Cut out chintz quilt with inked inscription
"A. G. Wilkins 1820 / M. D. Davis 1890”
"She most frequently beguiled her weary hours of sickness by designing and laying out fancy spreads in which she displayed beautiful taste . . . . I, as well as many of her descendants, have choice specimens of her handiwork which we prize highly.”
This photo from Dr. Dunton's book is NOT the Smithsonian's quilt but a
similar design supervised by Achsah Wilkins.
Achsah Wilkins's designs show how the curves and cartouches popular for rococo decor influenced quilt composition and style.
Rococo design abhored a straight line.
Marylanders had access to many European goods through the port of Baltimore but by the turn of the 19th century Baltimore boasted domestic workshops producing luxury goods done in the latest design ideas.
Pier table attributed to Baltimore's Finlay furniture shop.
Read more about Baltimore's painted and gilded furniture here:
Detail of the Smithsonian's quilt
Achsah Wilkins did not sew and her family said that black women actually stitched the quilts she designed. As Dr. Dunton wrote:
"this group of quilts and coverlets had been made under her direction by a group of young colored girls, possibly slaves, who had been trained by her."
Marylanders held slaves until the Civil War. The 1830 Census at the home of Baltimore's William G. Wilkins counted 2 slaves and 3 free blacks (1 female slave and 1 male slave, both ages 10 to 24 and 3 free black men from 10 to over 55.) Because the census did not list names aside from heads of household and because we do not know if Achsah's husband's middle initial was G. we cannot be sure that this is her household.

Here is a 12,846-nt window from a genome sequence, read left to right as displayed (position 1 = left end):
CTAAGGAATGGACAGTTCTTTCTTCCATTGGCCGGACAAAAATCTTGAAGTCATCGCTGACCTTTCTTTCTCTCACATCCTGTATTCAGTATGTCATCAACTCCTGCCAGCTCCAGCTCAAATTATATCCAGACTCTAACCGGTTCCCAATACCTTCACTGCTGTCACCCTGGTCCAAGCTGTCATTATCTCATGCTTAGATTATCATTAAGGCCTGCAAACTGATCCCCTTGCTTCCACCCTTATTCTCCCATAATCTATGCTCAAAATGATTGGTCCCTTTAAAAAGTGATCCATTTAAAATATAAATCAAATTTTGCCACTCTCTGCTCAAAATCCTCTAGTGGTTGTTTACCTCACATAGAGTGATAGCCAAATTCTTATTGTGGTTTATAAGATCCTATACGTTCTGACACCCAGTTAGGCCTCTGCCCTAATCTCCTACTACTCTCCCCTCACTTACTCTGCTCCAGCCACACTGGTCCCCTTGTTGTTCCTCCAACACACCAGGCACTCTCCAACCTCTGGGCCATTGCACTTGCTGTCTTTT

When we consider slave-made quilts we have to include those attributed to Achsah.
In his 1945 book Old Quilts Dr. William Rush Dunton pictured 13 similar Baltimore quilts in black and white, most of which had descended among Achsah's daughters.
I've found three color pictures of her quilts. One is the Smithsonian's.
See textile dealer Jan Whitlock's web site for this one, pictured in the Dunton book in plate 76, where it is attributed to Achsah and owned at the time by Mrs. Jacob Baer, her granddaughter.
Dena Katzenberg's 1981 catalog of an exhibit at the Baltimore Museum of Art she showed another coverlet attributed to Achsah Wilkins, this loaned by a great-granddaughter Mrs. Eric Lassotovitch.
It is in plate 73 on the right here. Plate 71 is almost identical.
Below more chintz quilts that would look up-to-date in a rococo room.
Charlton Hall Auction offered this quilt
attributed to Lavinia Eason, collection of Jennie Dreher
Detail showing the scrolls in the fabric and swags in the border.
Michigan State University owns this quilt that was once attributed to Abigail Adams although that is very unlikely. See more about it here:
Here's a quilt made in Maryland by Jane Knox Bitzel, #2008.040.003 in the collection of the International Quilt Study Center & Museum:
Read my post about rococo design here: